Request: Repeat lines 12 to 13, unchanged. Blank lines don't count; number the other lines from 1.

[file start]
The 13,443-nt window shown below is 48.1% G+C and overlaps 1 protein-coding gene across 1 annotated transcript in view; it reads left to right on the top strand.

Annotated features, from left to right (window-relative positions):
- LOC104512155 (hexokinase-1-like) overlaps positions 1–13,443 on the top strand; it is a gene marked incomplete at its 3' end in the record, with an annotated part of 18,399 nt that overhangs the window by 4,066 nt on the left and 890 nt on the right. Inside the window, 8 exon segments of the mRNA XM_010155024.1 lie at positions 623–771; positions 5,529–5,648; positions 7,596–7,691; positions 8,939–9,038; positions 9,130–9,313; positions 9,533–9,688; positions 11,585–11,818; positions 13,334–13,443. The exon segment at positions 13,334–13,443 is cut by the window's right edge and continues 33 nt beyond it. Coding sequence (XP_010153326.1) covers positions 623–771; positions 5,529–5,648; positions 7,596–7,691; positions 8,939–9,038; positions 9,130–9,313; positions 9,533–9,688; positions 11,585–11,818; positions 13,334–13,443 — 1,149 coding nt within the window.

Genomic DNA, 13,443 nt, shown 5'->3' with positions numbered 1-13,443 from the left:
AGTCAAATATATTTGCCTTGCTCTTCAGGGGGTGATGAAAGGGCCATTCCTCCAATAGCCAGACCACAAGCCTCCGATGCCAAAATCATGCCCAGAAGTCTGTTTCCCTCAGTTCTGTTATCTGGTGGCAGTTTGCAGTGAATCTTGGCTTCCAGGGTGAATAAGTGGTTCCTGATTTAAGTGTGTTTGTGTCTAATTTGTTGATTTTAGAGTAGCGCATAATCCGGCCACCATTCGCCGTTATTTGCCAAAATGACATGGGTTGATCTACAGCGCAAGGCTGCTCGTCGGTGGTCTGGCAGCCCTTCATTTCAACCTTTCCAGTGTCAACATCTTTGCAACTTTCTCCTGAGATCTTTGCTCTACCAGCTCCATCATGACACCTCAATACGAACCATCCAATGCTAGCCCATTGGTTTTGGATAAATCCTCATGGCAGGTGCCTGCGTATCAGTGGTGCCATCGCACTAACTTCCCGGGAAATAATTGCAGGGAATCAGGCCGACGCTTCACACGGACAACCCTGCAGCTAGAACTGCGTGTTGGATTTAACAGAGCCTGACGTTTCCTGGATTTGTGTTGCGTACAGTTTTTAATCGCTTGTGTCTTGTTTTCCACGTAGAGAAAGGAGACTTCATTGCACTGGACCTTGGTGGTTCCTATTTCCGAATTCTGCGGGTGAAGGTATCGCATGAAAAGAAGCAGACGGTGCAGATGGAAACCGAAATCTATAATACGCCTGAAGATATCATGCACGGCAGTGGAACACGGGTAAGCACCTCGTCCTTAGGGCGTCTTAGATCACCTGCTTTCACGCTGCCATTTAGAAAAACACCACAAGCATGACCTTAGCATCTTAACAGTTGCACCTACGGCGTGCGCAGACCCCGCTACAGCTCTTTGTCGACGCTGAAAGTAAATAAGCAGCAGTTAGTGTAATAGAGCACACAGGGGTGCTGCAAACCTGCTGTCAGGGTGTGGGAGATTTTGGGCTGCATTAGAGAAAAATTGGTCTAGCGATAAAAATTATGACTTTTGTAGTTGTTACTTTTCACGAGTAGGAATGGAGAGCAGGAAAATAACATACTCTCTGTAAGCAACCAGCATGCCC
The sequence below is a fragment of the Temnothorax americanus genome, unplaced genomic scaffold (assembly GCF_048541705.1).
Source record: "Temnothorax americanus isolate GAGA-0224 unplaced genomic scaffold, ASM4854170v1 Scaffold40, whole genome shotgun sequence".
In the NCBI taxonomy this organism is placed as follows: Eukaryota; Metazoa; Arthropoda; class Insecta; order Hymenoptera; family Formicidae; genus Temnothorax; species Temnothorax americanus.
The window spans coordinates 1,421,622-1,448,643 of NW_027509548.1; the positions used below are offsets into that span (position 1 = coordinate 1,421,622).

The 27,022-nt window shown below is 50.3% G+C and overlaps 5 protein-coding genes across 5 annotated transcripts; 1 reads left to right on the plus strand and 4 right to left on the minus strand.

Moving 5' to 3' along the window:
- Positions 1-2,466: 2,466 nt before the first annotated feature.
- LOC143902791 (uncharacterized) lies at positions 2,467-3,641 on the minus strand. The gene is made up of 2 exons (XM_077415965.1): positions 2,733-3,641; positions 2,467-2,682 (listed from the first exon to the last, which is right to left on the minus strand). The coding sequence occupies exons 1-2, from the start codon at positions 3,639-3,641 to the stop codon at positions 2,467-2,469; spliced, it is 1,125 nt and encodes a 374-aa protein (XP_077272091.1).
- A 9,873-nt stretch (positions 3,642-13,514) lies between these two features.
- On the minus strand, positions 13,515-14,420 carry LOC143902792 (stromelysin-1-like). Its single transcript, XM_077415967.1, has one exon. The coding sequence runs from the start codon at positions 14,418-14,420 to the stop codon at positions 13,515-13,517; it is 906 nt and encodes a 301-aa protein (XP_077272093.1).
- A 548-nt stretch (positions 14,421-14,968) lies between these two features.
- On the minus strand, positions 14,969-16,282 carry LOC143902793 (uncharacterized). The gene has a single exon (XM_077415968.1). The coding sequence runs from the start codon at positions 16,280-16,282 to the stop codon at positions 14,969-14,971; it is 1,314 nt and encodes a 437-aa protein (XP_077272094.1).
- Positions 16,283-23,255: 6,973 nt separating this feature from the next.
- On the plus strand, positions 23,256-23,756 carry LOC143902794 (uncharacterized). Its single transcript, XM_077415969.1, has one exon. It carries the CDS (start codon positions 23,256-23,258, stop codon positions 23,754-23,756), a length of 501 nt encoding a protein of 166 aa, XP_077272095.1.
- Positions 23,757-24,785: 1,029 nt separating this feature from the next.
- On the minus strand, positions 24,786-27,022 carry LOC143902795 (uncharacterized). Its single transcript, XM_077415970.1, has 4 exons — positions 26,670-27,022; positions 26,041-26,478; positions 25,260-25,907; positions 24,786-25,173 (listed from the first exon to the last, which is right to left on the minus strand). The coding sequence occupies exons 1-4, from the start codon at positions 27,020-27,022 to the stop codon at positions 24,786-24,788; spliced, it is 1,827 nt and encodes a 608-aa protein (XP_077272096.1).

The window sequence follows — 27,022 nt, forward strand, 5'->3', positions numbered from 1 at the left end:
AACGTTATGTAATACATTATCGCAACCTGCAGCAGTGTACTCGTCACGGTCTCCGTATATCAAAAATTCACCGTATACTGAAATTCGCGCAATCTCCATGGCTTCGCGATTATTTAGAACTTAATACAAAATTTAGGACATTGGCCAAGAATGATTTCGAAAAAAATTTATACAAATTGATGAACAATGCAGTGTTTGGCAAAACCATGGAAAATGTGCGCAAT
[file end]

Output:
- Positions 1-2,466: 2,466 nt before the first annotated feature.
- LOC143902791 (uncharacterized) lies at positions 2,467-3,641 on the minus strand. The gene is made up of 2 exons (XM_077415965.1): positions 2,733-3,641; positions 2,467-2,682 (listed from the first exon to the last, which is right to left on the minus strand). The coding sequence occupies exons 1-2, from the start codon at positions 3,639-3,641 to the stop codon at positions 2,467-2,469; spliced, it is 1,125 nt and encodes a 374-aa protein (XP_077272091.1).